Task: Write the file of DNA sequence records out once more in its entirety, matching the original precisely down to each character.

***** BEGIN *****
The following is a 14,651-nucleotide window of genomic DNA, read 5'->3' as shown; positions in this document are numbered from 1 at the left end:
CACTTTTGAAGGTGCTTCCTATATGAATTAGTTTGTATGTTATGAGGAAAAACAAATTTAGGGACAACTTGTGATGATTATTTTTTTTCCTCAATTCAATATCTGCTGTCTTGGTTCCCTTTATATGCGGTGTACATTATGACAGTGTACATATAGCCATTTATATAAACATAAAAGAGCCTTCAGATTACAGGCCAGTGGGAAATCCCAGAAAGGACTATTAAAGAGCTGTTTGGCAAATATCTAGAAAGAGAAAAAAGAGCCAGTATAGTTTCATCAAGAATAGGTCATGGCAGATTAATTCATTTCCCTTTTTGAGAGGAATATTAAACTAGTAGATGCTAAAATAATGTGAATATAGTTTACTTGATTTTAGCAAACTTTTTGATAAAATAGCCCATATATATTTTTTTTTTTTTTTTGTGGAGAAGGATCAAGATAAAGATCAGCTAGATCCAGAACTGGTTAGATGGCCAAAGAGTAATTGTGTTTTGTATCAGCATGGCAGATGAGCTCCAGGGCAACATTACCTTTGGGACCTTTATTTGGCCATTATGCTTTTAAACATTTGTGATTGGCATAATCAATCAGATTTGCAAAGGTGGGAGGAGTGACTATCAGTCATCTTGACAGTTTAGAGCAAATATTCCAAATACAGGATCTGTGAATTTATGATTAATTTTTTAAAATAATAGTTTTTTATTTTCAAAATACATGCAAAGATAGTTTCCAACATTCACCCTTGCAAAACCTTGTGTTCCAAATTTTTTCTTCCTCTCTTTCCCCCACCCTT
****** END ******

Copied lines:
The following is a 14,651-nucleotide window of genomic DNA, read 5'->3' as shown; positions in this document are numbered from 1 at the left end:
CACTTTTGAAGGTGCTTCCTATATGAATTAGTTTGTATGTTATGAGGAAAAACAAATTTAGGGACAACTTGTGATGATTATTTTTTTTCCTCAATTCAATATCTGCTGTCTTGGTTCCCTTTATATGCGGTGTACATTATGACAGTGTACATATAGCCATTTATATAAACATAAAAGAGCCTTCAGATTACAGGCCAGTGGGAAATCCCAGAAAGGACTATTAAAGAGCTGTTTGGCAAATATCTAGAAAGAGAAAAAAGAGCCAGTATAGTTTCATCAAGAATAGGTCATGGCAGATTAATTCATTTCCCTTTTTGAGAGGAATATTAAACTAGTAGATGCTAAAATAATGTGAATATAGTTTACTTGATTTTAGCAAACTTTTTGATAAAATAGCCCATATATATTTTTTTTTTTTTTTTGTGGAGAAGGATCAAGATAAAGATCAGCTAGATCCAGAACTGGTTAGATGGCCAAAGAGTAATTGTGTTTTGTATCAGCATGGCAGATGAGCTCCAGGGCAACATTACCTTTGGGACCTTTATTTGGCCATTATGCTTTTAAACATTTGTGATTGGCATAATCAATCAGATTTGCAAAGGTGGGAGGAGTGACTATCAGTCATCTTGACAGTTTAGAGCAAATATTCCAAATACAGGATCTGTGAATTTATGATTAATTTTTTAAAATAATAGTTTTTTATTTTCAAAATACATGCAAAGATAGTTTCCAACATTCACCCTTGCAAAACCTTGTGTTCCAAATTTTTTCTTCCTCTCTTTCCCCCACCCTT